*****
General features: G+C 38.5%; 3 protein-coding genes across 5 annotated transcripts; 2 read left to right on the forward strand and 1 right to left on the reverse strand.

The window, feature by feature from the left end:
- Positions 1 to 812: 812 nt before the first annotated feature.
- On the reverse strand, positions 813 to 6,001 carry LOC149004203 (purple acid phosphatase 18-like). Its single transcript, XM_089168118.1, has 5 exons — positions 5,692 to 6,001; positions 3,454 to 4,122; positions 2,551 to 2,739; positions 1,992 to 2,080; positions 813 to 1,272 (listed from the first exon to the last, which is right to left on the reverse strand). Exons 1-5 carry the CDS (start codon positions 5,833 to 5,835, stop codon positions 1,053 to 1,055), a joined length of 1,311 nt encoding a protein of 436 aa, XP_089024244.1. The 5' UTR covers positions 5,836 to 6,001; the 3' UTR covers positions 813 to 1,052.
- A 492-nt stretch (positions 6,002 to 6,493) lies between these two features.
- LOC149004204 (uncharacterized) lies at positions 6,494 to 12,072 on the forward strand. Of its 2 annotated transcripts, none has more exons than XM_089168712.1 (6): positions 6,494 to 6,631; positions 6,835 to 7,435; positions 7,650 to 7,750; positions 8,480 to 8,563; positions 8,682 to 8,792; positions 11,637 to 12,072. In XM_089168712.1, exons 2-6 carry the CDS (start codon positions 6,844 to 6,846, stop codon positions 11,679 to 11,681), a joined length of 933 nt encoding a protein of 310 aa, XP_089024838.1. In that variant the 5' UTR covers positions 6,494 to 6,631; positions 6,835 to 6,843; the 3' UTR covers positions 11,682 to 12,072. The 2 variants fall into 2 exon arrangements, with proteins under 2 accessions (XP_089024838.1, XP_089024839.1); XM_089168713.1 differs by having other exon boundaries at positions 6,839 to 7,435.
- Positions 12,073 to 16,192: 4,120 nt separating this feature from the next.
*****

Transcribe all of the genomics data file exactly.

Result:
General features: G+C 38.5%; 3 protein-coding genes across 5 annotated transcripts; 2 read left to right on the forward strand and 1 right to left on the reverse strand.

The window, feature by feature from the left end:
- Positions 1 to 812: 812 nt before the first annotated feature.
- On the reverse strand, positions 813 to 6,001 carry LOC149004203 (purple acid phosphatase 18-like). Its single transcript, XM_089168118.1, has 5 exons — positions 5,692 to 6,001; positions 3,454 to 4,122; positions 2,551 to 2,739; positions 1,992 to 2,080; positions 813 to 1,272 (listed from the first exon to the last, which is right to left on the reverse strand). Exons 1-5 carry the CDS (start codon positions 5,833 to 5,835, stop codon positions 1,053 to 1,055), a joined length of 1,311 nt encoding a protein of 436 aa, XP_089024244.1. The 5' UTR covers positions 5,836 to 6,001; the 3' UTR covers positions 813 to 1,052.
- A 492-nt stretch (positions 6,002 to 6,493) lies between these two features.
- LOC149004204 (uncharacterized) lies at positions 6,494 to 12,072 on the forward strand. Of its 2 annotated transcripts, none has more exons than XM_089168712.1 (6): positions 6,494 to 6,631; positions 6,835 to 7,435; positions 7,650 to 7,750; positions 8,480 to 8,563; positions 8,682 to 8,792; positions 11,637 to 12,072. In XM_089168712.1, exons 2-6 carry the CDS (start codon positions 6,844 to 6,846, stop codon positions 11,679 to 11,681), a joined length of 933 nt encoding a protein of 310 aa, XP_089024838.1. In that variant the 5' UTR covers positions 6,494 to 6,631; positions 6,835 to 6,843; the 3' UTR covers positions 11,682 to 12,072. The 2 variants fall into 2 exon arrangements, with proteins under 2 accessions (XP_089024838.1, XP_089024839.1); XM_089168713.1 differs by having other exon boundaries at positions 6,839 to 7,435.
- Positions 12,073 to 16,192: 4,120 nt separating this feature from the next.